EU urges US to approve rescue plan

September 30th, 2008 - 7:32 pm ICT by IANS  

Brussels, Sep 30 (DPA) The European Commission Tuesday urged US lawmakers to assume their responsibilities and swiftly approve a massive rescue plan amid global financial turmoil.”The turmoil that we are facing has originated in the US, and has become a global problem,” said commission spokesman Johannes Laitenberger.

“The US must take its responsibility in this situation and show statesmanship for the sake of their own country and for the sake of the world,” Laitenberger added on behalf of the European Union’s (EU) executive arm.

The appeal came less than a day after the US House of Representatives rejected the $700 billion bail-out plan submitted by US Treasury Secretary Henry Paulson, sending share prices plummeting around the world.

Laitenberger described Monday’s vote as “a disappointment” and said the EU now expected US lawmakers to approve the plan “soon”.

The spokesman said European authorities were responding to the woes facing their own financial institutions, singling out the role of the European Central Bank in pumping liquidity into the continent’s financial markets.

“The last hours have shown once again that European authorities are assuming their responsibilities,” Laitenberger said.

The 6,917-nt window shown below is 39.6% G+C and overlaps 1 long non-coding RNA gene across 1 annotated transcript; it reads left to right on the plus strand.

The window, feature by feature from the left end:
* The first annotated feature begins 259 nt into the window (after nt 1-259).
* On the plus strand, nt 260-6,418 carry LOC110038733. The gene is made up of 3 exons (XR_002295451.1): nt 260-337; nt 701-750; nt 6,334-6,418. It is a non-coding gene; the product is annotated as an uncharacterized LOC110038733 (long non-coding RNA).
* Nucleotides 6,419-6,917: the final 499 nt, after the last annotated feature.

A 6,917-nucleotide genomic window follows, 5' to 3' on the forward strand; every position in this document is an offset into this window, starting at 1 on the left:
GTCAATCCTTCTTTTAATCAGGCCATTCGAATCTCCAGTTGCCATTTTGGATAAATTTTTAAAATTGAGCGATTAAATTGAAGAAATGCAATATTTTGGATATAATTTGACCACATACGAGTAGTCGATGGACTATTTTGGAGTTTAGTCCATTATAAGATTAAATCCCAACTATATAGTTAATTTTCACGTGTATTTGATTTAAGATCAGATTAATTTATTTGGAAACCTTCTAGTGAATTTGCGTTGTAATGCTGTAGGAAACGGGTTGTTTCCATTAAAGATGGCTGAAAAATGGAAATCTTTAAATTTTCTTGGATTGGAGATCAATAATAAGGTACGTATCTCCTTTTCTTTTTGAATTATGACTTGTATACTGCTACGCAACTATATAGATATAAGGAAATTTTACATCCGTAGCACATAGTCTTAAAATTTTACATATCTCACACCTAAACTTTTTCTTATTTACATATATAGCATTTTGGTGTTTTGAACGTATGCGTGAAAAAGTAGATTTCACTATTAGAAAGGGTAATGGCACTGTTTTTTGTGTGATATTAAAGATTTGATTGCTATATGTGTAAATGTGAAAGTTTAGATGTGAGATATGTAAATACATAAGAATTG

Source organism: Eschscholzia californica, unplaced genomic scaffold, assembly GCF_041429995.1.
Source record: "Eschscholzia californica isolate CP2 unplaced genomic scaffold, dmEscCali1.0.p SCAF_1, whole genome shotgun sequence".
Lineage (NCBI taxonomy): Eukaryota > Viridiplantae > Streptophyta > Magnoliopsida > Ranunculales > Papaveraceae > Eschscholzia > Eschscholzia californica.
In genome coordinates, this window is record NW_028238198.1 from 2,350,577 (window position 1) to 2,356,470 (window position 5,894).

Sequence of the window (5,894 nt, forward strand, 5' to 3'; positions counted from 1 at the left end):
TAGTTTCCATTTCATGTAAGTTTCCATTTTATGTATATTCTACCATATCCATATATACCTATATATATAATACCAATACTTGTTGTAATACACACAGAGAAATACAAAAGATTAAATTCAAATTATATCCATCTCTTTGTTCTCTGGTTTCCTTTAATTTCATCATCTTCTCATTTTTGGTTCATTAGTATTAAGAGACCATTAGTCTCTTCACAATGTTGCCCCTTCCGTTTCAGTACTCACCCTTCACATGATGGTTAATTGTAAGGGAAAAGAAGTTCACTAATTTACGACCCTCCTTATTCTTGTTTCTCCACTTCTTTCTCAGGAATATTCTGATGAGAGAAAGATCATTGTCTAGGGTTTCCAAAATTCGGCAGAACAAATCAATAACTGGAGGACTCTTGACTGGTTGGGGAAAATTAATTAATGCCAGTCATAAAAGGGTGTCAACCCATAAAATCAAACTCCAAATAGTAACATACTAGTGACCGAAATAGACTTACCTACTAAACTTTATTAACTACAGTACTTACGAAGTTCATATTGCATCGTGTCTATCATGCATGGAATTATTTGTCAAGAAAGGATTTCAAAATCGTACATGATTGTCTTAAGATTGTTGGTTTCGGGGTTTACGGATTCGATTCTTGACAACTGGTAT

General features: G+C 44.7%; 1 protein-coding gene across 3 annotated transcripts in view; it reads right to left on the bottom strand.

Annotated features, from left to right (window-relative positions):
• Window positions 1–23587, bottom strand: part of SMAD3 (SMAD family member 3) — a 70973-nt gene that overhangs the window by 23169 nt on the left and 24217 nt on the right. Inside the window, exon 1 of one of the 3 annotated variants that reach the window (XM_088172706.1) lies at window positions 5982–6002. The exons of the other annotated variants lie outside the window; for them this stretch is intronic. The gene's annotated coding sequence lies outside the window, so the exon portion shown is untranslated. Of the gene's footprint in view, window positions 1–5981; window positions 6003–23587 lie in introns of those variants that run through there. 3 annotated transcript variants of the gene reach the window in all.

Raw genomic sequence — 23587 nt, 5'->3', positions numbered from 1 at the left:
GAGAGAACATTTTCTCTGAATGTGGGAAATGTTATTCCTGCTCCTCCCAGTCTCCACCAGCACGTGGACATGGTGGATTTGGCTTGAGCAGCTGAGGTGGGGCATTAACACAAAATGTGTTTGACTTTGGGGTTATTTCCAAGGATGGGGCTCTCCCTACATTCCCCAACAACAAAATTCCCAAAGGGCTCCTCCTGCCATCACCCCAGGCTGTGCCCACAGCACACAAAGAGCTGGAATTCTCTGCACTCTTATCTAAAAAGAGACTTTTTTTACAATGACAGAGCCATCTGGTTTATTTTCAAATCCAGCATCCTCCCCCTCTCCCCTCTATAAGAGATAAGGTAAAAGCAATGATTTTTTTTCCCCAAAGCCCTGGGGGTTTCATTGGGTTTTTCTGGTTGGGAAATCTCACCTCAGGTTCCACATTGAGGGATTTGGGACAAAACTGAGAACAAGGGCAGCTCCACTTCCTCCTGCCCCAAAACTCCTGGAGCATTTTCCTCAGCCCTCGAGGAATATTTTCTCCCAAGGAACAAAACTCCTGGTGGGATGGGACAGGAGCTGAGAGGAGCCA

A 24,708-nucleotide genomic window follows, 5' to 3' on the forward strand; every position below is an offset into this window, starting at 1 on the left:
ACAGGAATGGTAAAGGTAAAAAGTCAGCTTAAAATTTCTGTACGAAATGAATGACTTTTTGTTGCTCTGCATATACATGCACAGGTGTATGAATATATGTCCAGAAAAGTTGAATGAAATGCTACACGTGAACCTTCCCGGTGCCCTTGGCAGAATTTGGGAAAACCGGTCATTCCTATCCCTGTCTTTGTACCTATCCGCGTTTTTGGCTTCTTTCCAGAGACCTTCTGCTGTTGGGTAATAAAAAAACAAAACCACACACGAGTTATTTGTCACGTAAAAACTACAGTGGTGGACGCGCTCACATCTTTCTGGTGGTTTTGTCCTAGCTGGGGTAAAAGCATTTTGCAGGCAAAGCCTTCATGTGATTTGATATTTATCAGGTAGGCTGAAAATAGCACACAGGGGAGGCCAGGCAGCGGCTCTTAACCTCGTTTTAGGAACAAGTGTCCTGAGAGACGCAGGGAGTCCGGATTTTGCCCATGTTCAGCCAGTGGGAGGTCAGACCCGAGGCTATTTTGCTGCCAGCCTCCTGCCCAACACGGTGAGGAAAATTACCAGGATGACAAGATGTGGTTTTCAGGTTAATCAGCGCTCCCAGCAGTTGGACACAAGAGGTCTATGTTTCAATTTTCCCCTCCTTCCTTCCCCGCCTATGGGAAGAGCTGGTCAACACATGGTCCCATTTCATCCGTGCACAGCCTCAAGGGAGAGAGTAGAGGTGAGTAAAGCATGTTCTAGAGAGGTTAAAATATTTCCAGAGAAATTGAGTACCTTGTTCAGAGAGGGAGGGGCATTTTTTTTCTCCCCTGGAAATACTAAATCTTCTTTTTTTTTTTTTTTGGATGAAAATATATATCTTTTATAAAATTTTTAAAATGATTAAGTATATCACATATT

On Monday, Franco-Belgian bank Dexia became the latest victim of the global credit crunch - sparked by last year’s US subprime mortgage crisis - requiring an injection of capital totalling 6.4 billion euros ($9.2 billion) from the governments of France, Belgium and Luxembourg.

The Dexia bail-out came just hours after a similar state intervention was required for Dutch-Belgian insurance and banking giant Fortis.

Meanwhile, the Irish government has moved to guarantee all deposits in Irish banks.

“The commission is supporting the different initiatives that are underway, notably between Belgium, the Netherlands and Luxembourg concerning Dexia bank and the decision by the Irish government to guarantee the deposits with Irish banks,” Laitenberger said.

“This again shows that public authorities in Europe can live up to the task of preserving financial stability and protecting savings,” he added.

French President Nicolas Sarkozy has called an emergency summit to address the crisis while the commission is on the eve of unveiling its own plans to improve the regulation of the financial sector.

The proposals, due to be presented Wednesday by EU Internal Market Commissioner Charlie McCreevy, envisage forcing banks to set aside capital to cover their riskiest activities and improved supervision over banks operating in different European countries.

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